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Saturday, September 04, 2004

Bone Up on the Candidates 

It's one of the small kinks in democracy that imbeciles get to vote just as you do (and boy howdy, is their name Legion or what). Are our friends from other, older -- and let us say it, wiser cultures wrong to be appalled by the vacuity and chronic doltishness of the American electorate when the most crucial presidential election of the century (to date) can be deliberately, successfully reframed as a national referendum on which candidate has the bigger dick? And the issue could be so easily resolved! -- perhaps in lieu of a third debate. From Frank Rich in tomorrow's NYT:
But with the high stakes of an election at hand, it's not enough to stuff socks in the president's flight suit. Mr. Kerry must be turned into a girl. Such castration warfare has been a Republican staple ever since Michael Dukakis provided the opening by dressing up like Snoopy to ride a tank. We've had Bill Clinton vilified as the stooge of a harridan wife and Al Gore as the puppet of the makeover artist Naomi Wolf. But given his actual history on the field of battle, this year's Democratic standard bearer would, seemingly, be immune to such attacks, especially from the camp of a candidate whose most daring feat of physical courage was tearing down the Princeton goalposts.

No matter. Once Mr. Kerry usurped Howard Dean, whose wartime sojurn in Aspen made the president look like a Green Beret, the Bush campaign's principals and surrogates went into overdrive. Mr. Kerry was said to appear "French." (That's code for "faggy.") His alleged encounters with Botox and a Christophe hairdresser were dutifully clocked on Drudge. For Memorial Day weekend, the redoubtable New York Post published hypothetical barbecue memos for the two contenders, with Mr. Bush favoring sausage and beer (albeit nonalcoholic) and Mr. Kerry opting for frogs legs, chardonnay and crème brûlée. Ann Coulter, that great arbiter of the marriage bond, posted a column titled "Just a Gigolo" in which the presumptive Democratic candidate was portrayed as "a poodle to rich women." Eventually John Edwards would become "the Breck girl," and Dick Cheney would yank an adjective out of context to suggest that Mr. Kerry wanted to fight a "sensitive" war on terror. (For a translation of "sensitive" in this context, see "French" above) . . . .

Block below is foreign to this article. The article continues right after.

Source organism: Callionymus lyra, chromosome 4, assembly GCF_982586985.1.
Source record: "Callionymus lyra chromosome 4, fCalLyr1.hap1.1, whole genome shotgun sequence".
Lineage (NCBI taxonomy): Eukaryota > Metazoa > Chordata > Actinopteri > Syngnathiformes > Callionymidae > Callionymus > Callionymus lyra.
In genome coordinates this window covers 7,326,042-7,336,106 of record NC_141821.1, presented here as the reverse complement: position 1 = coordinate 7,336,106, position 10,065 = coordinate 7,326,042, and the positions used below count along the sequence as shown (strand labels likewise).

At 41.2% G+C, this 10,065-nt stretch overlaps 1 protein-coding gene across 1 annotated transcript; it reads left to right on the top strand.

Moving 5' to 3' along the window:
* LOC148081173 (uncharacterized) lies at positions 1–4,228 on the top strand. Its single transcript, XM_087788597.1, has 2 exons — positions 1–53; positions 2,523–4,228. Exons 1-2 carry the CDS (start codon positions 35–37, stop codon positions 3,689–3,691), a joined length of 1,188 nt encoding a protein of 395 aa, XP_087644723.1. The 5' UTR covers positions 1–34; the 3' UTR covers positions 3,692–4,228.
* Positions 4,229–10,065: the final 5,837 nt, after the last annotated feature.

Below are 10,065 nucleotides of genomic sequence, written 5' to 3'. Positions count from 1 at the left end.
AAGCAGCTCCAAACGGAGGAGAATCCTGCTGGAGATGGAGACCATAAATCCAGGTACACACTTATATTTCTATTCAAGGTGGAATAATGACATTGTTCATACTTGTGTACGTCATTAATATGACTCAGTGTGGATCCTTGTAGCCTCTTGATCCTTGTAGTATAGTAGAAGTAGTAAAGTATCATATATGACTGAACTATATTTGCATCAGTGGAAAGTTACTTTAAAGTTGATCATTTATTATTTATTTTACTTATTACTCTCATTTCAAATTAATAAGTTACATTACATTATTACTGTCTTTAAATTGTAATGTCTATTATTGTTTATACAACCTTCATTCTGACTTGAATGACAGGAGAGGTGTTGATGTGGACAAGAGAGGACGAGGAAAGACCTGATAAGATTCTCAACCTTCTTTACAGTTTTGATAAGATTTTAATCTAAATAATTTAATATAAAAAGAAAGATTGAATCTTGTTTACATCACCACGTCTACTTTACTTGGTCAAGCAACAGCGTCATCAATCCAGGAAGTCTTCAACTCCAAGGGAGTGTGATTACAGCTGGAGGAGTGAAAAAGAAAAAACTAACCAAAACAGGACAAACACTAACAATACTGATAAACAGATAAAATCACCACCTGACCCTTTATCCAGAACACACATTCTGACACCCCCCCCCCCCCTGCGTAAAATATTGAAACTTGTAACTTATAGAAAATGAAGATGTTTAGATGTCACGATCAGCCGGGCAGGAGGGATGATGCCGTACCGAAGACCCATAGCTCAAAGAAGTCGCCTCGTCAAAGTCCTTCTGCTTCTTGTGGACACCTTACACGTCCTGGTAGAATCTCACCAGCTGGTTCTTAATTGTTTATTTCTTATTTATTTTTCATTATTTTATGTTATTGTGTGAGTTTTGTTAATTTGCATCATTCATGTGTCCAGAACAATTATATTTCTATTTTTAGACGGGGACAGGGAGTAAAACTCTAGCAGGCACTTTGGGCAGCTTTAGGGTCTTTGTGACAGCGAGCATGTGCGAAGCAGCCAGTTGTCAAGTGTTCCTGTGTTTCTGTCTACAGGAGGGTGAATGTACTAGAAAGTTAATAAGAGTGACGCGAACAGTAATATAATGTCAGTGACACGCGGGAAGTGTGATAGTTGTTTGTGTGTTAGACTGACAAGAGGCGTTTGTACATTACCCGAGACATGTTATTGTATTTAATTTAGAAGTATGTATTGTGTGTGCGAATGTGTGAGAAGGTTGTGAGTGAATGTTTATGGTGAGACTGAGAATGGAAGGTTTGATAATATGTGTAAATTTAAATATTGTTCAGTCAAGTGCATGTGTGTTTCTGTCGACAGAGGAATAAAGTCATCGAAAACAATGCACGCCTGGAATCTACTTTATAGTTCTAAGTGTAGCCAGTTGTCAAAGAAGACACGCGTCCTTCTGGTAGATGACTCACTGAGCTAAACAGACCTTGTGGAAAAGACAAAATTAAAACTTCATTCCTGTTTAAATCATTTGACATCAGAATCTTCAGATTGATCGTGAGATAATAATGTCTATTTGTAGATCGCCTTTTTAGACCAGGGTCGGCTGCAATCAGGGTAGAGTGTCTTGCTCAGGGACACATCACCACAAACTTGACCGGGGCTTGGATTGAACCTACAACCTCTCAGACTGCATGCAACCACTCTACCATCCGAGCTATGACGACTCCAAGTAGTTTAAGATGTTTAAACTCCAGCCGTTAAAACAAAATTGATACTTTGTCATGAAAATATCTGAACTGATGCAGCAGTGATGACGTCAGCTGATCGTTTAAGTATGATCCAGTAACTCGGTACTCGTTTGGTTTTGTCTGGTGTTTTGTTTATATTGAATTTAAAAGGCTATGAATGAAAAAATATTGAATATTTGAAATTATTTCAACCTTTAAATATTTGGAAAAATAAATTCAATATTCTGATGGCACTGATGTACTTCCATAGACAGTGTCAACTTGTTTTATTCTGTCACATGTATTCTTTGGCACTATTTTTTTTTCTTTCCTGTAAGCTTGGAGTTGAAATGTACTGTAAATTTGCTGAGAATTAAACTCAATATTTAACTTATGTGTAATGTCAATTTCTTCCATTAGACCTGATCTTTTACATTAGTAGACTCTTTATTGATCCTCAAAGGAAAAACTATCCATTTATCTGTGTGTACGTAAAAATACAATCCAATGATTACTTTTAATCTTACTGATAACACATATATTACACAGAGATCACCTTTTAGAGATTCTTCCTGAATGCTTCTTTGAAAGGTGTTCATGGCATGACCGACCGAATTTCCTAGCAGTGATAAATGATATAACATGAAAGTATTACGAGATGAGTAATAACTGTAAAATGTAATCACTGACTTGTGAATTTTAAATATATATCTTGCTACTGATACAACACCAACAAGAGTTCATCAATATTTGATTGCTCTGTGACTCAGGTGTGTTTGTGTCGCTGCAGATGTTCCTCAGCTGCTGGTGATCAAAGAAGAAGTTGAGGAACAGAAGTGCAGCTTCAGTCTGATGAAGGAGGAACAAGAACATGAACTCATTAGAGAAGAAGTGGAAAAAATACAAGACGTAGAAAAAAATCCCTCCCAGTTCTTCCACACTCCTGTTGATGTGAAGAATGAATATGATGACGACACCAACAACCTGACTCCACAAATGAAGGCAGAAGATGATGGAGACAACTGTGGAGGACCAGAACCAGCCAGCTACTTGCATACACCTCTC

The rest is the rewriting of history. Democrats are shocked that the Republicans have gotten away with it to the extent they have. After all, John O'Neill, the ringleader of the Swifties, didn't serve "with" Mr. Kerry anywhere except on "The Dick Cavett Show." Other members of this truth squad include a doctor who claims to have treated Mr. Kerry's wounds even though his name isn't on a single relevant document and a guy who has gone so far as to accuse Jim Rassmann, whom Mr. Kerry saved from certain death, of being a liar. How could such obvious clowns fool so many? It must be Karl Rove's fault, or Fox's, or a lack of diligence from the non-Fox press . . . .

But Mr. Kerry, having joined the macho game with Mr. Bush on the president's own cheesy terms, is hardly innocent in his own diminishment. From the get-go he's tried to match his opponent in stupid male tricks. If Mr. Bush clears brush in Crawford, then Mr. Kerry rides a Harley-Davidson onto Jay Leno's set. When the Democrat asks "Who among us does not love Nascar?" and lets reporters follow him around on a "day off" when his errands include buying a jock strap, he is asking to be ridiculed as an "International Man of Mystery." In the new issue of GQ, you can witness him having a beer (alcoholic) with a reporter as he confesses to a modicum of lust for Charlize Theron and Catherine Zeta-Jones. Presumably the only reason he excluded the demographically desirable Halle Berry is that her Catwoman outfit too closely resembles his own costume for windsurfing.

The flaw in Mr. Kerry is not, as Washington wisdom has it, that he asked for trouble from the Swifties by bringing up Vietnam in the first place. Both his Vietnam service and Vietnam itself are entirely relevant to a campaign set against an unpopular and ineptly executed war in Iraq that was spawned by the executive branch in similarly cloudy circumstances. But having brought Vietnam up against the backdrop of our 2004 war, Mr. Kerry has nothing to say about it except that his service proves he's more manly than Mr. Bush. Well, nearly anyone is more manly than a president who didn't have the guts to visit with the 9/11 commission unaccompanied by a chaperone.

The truth is that Mr. Kerry was a man's man not just when he volunteered to fight in a losing war but when he came home and forthrightly fought against it, on grounds that history has upheld. Unless he's man enough to stand up for that past, he's doomed to keep competing with Mr. Bush to see who can best play an action figure on TV. Mr. Kerry doesn't seem to understand that it takes a certain kind of talent to play dress-up and deliver lines like "Bring it on." In that race, it's not necessarily the best man but the best actor who will win.

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